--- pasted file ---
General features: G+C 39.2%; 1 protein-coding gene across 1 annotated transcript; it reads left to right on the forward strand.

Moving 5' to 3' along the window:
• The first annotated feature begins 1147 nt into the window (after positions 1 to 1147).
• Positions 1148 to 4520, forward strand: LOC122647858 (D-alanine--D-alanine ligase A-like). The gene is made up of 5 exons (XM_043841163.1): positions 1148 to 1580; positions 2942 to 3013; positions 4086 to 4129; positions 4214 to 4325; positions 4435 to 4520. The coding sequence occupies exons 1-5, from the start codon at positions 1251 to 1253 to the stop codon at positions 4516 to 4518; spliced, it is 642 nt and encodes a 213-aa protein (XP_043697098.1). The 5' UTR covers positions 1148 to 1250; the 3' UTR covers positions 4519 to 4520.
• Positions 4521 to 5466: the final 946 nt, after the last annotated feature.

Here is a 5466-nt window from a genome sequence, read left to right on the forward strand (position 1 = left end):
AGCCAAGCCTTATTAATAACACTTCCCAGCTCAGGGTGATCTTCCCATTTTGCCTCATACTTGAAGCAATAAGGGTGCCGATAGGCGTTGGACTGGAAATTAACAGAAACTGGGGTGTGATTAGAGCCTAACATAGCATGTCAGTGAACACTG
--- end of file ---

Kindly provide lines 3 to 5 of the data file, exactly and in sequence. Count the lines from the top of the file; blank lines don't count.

• The first annotated feature begins 1147 nt into the window (after positions 1 to 1147).
• Positions 1148 to 4520, forward strand: LOC122647858 (D-alanine--D-alanine ligase A-like). The gene is made up of 5 exons (XM_043841163.1): positions 1148 to 1580; positions 2942 to 3013; positions 4086 to 4129; positions 4214 to 4325; positions 4435 to 4520. The coding sequence occupies exons 1-5, from the start codon at positions 1251 to 1253 to the stop codon at positions 4516 to 4518; spliced, it is 642 nt and encodes a 213-aa protein (XP_043697098.1). The 5' UTR covers positions 1148 to 1250; the 3' UTR covers positions 4519 to 4520.
• Positions 4521 to 5466: the final 946 nt, after the last annotated feature.